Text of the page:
This question has been brought up quite a bit lately across the board on a variety of forums/sites, and although it isn’t a very new debate, it is still a very reasonable question to ask yourself when you are starting a new business with an app. In this article, we will breakdown the key differences between the two, look at some of the established pros and cons that have circled this ongoing debate, and finally, make the claim as to why hybrid apps are the way to go in your future endeavors as a developer.


Native Apps 

A native app is a mobile application that has been created for a specific platform or device (iOS, Android, Windows, etc.). Native apps are developed using programs such as Objective-C or Swift. Native apps typically have a faster response time and superior functionality due to its uniqueness to a single platform.


Hybrid Apps

A hybrid app is also a mobile app that is developed (much like a customary website) using HTML5, CSS, or JavaScript and is hosted within a native app. Hybrid Apps correspond between the native platform and the web view by the use of third party programs like Apache, Android Studio, and QT Creator.

To the everyday user, a hybrid app functions much like any other app that they can download to their phone. You can take and organize notes, edit photos, play games, and anything else that you could expect (Examples: Instagram, Evernote, Yelp).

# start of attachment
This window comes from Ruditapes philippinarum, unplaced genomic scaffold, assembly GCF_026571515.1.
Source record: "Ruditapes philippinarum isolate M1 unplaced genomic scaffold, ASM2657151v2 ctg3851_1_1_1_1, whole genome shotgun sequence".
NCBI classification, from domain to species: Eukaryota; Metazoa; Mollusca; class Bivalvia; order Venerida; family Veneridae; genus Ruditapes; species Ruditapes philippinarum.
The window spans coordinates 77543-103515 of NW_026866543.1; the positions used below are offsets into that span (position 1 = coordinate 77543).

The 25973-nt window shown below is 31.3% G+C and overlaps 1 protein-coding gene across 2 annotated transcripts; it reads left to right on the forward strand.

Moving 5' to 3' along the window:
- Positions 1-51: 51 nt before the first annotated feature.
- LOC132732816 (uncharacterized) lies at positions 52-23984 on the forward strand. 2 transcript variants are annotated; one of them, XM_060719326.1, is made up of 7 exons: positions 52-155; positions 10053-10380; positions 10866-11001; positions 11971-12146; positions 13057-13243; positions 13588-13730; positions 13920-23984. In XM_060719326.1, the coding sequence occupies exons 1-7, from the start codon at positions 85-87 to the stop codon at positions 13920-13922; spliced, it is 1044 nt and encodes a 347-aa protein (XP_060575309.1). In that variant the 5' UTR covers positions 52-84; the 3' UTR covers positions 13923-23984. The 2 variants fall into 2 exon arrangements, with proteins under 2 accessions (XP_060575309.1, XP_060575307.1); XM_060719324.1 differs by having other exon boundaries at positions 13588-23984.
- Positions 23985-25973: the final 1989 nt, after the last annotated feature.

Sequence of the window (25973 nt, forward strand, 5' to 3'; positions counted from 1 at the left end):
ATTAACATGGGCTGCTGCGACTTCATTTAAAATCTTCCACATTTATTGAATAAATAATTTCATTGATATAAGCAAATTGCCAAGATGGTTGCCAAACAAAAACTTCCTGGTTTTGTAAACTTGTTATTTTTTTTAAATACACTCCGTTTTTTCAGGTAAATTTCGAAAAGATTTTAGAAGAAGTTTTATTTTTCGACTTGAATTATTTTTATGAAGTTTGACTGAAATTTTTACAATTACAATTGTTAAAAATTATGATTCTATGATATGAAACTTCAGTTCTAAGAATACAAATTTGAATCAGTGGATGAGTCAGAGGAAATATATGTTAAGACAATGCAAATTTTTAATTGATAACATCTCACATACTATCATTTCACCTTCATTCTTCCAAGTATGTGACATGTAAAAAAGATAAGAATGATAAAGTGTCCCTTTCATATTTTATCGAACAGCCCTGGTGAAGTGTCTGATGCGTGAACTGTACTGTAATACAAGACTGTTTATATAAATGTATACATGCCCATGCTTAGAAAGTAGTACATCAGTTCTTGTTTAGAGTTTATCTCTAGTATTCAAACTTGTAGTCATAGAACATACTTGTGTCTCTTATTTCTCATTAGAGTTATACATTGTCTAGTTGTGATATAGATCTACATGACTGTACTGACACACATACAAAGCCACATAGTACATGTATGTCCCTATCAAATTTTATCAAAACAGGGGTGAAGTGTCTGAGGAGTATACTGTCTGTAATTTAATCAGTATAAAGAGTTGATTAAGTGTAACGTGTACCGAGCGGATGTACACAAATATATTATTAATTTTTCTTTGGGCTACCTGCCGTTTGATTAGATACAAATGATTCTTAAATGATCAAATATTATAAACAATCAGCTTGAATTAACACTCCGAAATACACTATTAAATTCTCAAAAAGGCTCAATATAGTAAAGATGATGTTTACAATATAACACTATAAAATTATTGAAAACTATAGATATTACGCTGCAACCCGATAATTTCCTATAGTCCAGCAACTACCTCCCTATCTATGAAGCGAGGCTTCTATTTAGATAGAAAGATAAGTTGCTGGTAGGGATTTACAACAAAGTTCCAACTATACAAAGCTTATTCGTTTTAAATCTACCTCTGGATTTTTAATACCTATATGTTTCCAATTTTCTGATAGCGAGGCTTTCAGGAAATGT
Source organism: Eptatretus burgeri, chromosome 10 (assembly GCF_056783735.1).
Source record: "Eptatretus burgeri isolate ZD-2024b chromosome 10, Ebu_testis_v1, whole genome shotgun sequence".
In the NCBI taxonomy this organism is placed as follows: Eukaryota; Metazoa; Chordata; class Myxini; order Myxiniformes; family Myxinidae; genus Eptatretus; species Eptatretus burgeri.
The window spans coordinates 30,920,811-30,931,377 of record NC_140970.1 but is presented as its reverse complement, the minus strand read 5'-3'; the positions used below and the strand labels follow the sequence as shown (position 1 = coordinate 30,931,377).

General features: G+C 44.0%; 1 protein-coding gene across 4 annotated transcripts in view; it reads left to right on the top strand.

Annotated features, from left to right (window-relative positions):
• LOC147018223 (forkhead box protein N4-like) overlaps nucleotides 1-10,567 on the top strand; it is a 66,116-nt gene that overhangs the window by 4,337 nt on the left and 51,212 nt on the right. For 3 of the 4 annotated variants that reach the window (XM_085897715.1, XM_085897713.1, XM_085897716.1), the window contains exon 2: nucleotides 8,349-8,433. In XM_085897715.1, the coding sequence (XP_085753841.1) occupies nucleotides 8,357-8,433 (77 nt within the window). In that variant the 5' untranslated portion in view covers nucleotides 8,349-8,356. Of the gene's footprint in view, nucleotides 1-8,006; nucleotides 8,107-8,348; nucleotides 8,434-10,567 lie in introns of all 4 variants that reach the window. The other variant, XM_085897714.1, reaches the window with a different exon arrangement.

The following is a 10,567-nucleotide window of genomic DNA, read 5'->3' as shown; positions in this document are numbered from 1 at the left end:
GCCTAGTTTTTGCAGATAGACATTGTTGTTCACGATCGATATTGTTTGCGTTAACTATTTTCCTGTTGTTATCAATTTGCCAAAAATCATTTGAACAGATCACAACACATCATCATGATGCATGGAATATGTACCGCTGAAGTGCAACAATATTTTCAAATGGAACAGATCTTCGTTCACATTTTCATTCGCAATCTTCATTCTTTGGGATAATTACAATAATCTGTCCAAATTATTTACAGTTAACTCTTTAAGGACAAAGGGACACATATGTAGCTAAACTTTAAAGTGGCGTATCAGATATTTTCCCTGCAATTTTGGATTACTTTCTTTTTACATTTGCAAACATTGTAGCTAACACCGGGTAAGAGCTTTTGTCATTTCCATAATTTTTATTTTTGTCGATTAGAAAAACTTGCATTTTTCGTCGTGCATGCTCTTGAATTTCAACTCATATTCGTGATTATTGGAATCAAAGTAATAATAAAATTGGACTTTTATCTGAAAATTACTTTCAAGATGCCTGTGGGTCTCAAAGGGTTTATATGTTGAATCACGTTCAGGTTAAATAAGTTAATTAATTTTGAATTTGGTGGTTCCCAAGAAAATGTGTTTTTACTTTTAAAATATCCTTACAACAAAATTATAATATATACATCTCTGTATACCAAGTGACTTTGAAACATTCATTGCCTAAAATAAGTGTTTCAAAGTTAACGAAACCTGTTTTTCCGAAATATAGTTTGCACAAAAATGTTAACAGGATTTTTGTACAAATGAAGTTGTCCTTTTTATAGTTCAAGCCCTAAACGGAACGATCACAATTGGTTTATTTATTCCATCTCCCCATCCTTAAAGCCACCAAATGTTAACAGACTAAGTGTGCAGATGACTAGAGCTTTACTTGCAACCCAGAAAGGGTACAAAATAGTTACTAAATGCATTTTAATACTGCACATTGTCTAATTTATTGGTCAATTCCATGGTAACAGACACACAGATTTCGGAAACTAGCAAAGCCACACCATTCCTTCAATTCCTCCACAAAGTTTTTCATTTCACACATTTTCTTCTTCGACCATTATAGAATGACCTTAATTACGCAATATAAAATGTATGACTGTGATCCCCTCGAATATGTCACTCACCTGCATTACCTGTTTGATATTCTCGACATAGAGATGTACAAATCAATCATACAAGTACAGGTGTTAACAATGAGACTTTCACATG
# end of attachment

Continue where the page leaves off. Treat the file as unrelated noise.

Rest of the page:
The Pros and Cons 

So now that we have went over the basics between the two, what are the actual pros and cons of both avenues?

As I have stated above, native apps typically have a faster response time compared to hybrid apps however, the response time is almost negligible to the average user nowadays. Whereas before, JavaScript coding would sometimes require additional computing and instructions to be executed properly, there have been vast improvements in optimization and performance. And a hybrid app’s compatibility between different platforms and devices lends it many advantages such as less labor (writing different platform specific code), less skill/knowledge, and lower cost. To develop a native app with a team that is skilled in HTML5, JavaScript, and Objective-C for example requires much more time and money. The ability to write one source-code for a hybrid app that can be used on a variety of different platforms gives the developer more control of the life cycle of the application. For a native app, to release updates for tweaks and improvements requires much more work and scrutiny by the device it’s running on. You can check an interesting update about IOS8 improved performances.


To Sum it All Up…

While native apps held the advantage in functionality and performance in the past, hybrid apps from a developer’s point of view is far more logical and cost effective. Hybrid apps are able to do essentially everything a native app could do without all the extra grunt work and time that’s required. In the end, it’s all about the user. They don’t care how the app is built or why – as long as the app performs the way it is supposed to, what else matters?






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